Christopher Shannon SS 2016 Image courtesy of Christopher Shannon

Christopher Shannon SS 2016 Image courtesy of Christopher Shannon

Mad About The Boy is a group exhibition curated by Lou Stoppard, the fashion Commentator and editor of SHOWstudio. Exploring fashion’s eternal obsession with youth, it focuses on the way the myth of the teenage boy are constructed through definitive collections and fashion images. Inspired by those designers who have always been drawn to youth culture, Mad About The Boy will examine the motifs and parallels within fashion’s treatment of that precious period of youth. A time that seems infinite when you’re in it but is actually very brief.

Meadham Kirchhoff Fashion Show in London, Menswear collections spring summer 2013

Meadham Kirchhoff Fashion Show in London, Menswear collections spring summer 2013

The exhibition brings together the work of a variety of designers and image-makers, including: Raf Simons, J W Anderson, Nick Knight, Larry Clark, Jason Evans, Kim Jones, Meadham Kirchhoff, Tyrone Lebon, Nasir Mazhar, Martine Rose, Gosha Rubchinskiy, Christopher Shannon, Judy Blame and more.

Nasir Mazhar SS 2015, Image courtesy of Nasir Mazhar

Nasir Mazhar SS 2015, Image courtesy of Nasir Mazhar

Mad About The Boy will unravel the many ideals and notions of the young male that feature in fashion’s imagination. This promises to be made especially vivid by a series of striking settings designed by Tony Hornecker: from a school toilet defaced with graffiti and flyers, to the recreation of the Meadham Kirchhoff SS 2013 Menswear presentation. By immersing yourself in these environments you’ll be able to imagine yourself in the different identities of a teenage boy.

Raf Simons SS 2016 Image courtesy of Raf Simons

Raf Simons SS 2016 Image courtesy of Raf Simons

Audio recordings of designers and photographers discussing their memories and perception of youth are included alongside editorials, films and select looks from seminal collections. Mad About The Boy will capture a period of creative and irreverent freedom that the teenage boy embodies – presenting the relationship between fashion and youth as an ever-evolving narrative.

The exhibition will be accompanied by an events programme of talks, workshops and masterclasses which will be announced in early January 2016. We caught up with Lou Stoppard to find out more about Mad About The Boy.

What drew you to this particular theme and how was the experience of curating for you?

I wanted to do a menswear exhibition – it’s a really exciting time for menswear what with LC:M and the success of some really high profile designers who started their career in menswear; J W Anderson, Hedi Slimane, Raf Simons. I’ve also always been interested in the fetishisation of youth culture – it’s something I explored not long ago for a SHOWstudio series called Girly and in some ways this exhibition is an extension of some of the ideas in that. I’ve found curating it really interesting and a huge learning curve – I think the objects and images really speak for themselves and can’t help but spark discussion.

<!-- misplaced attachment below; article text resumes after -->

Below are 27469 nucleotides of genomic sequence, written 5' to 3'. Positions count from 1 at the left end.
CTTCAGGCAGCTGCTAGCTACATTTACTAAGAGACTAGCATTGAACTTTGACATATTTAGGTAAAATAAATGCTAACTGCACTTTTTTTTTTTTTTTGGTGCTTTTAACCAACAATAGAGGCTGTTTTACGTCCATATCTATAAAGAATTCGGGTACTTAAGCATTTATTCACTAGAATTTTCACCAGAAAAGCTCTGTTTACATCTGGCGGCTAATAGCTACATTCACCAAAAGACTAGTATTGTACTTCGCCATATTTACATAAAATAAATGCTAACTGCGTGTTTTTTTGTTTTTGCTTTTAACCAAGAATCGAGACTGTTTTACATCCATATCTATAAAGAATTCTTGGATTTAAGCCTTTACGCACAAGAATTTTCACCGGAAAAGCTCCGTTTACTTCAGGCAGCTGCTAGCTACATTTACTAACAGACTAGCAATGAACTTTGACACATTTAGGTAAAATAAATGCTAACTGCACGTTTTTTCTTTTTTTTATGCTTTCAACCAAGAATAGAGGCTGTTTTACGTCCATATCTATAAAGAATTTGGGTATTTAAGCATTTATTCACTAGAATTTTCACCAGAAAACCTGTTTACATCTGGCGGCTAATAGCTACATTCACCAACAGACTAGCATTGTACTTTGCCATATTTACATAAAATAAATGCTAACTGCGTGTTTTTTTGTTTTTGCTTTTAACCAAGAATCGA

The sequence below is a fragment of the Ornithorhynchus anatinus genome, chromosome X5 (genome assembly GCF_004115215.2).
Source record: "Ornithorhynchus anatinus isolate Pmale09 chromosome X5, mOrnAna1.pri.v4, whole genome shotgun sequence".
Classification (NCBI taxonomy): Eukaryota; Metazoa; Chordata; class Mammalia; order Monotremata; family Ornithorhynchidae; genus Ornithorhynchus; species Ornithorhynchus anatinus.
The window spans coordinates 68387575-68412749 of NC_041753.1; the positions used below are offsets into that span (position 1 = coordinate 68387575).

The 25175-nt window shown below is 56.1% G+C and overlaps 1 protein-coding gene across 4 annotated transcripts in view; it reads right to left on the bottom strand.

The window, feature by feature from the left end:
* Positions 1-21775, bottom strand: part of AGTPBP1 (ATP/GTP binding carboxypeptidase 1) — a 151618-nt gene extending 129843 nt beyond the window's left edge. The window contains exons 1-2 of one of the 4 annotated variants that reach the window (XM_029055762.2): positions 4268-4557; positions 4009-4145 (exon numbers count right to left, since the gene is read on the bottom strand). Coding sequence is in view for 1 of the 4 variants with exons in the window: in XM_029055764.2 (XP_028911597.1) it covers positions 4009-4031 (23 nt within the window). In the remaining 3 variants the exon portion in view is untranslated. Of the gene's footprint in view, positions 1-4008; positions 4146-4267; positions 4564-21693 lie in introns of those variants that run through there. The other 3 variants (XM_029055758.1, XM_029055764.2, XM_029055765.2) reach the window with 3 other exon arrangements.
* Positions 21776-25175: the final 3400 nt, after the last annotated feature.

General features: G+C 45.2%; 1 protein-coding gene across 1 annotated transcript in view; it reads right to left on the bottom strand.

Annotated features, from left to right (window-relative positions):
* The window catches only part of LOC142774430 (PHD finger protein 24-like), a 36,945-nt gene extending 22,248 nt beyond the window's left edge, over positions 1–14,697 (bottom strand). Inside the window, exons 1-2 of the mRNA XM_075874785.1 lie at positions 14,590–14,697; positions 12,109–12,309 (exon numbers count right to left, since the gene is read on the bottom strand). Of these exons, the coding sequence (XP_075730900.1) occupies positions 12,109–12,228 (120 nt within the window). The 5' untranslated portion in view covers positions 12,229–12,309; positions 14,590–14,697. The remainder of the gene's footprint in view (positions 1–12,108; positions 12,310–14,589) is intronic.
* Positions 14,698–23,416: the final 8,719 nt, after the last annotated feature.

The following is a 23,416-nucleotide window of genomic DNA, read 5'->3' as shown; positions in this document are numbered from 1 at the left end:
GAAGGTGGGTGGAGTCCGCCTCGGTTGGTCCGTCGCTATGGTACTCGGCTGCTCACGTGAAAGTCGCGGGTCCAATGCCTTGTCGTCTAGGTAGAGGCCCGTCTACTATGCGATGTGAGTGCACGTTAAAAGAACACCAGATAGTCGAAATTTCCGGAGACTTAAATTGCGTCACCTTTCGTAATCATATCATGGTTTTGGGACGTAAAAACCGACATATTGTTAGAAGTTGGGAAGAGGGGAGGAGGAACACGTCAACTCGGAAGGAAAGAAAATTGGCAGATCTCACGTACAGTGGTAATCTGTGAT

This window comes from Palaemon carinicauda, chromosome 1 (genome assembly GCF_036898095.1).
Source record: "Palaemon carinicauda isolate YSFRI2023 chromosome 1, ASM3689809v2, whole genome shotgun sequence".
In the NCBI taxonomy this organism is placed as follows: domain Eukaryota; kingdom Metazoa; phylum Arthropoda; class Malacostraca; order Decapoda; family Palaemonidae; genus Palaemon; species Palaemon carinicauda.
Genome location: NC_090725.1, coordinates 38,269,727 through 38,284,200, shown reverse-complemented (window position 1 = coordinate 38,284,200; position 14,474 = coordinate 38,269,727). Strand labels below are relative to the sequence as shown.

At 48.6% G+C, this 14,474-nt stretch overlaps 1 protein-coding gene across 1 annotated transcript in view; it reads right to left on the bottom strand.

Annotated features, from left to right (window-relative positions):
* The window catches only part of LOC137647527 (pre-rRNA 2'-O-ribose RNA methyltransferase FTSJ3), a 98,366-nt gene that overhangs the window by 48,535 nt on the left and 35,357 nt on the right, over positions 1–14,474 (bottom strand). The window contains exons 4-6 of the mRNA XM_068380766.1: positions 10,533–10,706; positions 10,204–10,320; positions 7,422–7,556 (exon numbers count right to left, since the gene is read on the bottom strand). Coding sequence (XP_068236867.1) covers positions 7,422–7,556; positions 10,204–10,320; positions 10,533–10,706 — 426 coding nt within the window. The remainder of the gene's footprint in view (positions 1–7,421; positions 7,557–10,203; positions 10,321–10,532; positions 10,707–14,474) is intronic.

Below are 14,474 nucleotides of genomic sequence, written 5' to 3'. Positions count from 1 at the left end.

A very diverse group of contributors, not least age wise. How did you decide on the selection criteria and what were they?

It wasn’t so much a criteria – I more wanted to bring together those who had set the pace in terms of how young males are portrayed and considered within fashion (people like Raf Simons, Nick Knight, Larry Clark and Walter van Beirendonck) with new voices who are championing youth culture – Nasir Mazhar, Martine Rose, Tyrone Lebon etc. I think the diversity is what ties the show together.

What can the spectator expect to see and what are you hoping to achieve with this exhibition?

There will obviously be great fashion but I hope the viewer feels inclined to ask questions and consider the topic from their own perspective.

As this is very much about youth as an inspiration, did you notice a difference in the contributions from say Nick Knight or Judy Blame compared to somewhat younger designers such as Martine Rose or Gosha Rubchinskiy?

The show is about drawing comparisons between the way youth is treated in fashion by designers young and old. It focuses on those cycles and tropes that reappear again and again.

If fashion’s inspired by young boys – to the point where fashion designers are often accused of “wanting all women to look like young boys” – how come young girls rarely get the same interest? Is the teen-age girl simply not that interesting in fashion terms? Or are we back to the tired trope of “all fashion designers are gay so of course all they care about is young boys”?

I think teenage girls get just as much interest.

Tony Hornecker is a fantastic set designer; I would love to have been a fly on the wall when the two of you were kicking ideas about! Did you have him in mind from the start? Tell me how he became involved?

It’s really apt that Tony is involved. He did all the amazing sets for those old Meadham Kirchhoff shows and part of this display features a restaging of their S/S 2013 menswear presentation. It’s a real pleasure working with him.

Mad About The Boy | curated by Lou Stoppard
Set design is by Tony Hornecker
Friday 8 January – Saturday 2 April 2016
Fashion Space Gallery
London College of Fashion
20 John Prince’s Street,
London W1G 0BJ

FREE

Words by Anna Bang

Tags

anna bang, Christopher Shannon, Gosha Rubchinskiy, Hedi Slimane, J.W. Anderson, Jason Evans, Judy Blame, Kim Jones, Larry Clark, Lou Stoppard, Mad About The Boy, Martine Rose, Meadham Kirchhoff, nasir mazhar, Nick Knight, Raf Simons, Tony Hornecker, Tyrone LeBon,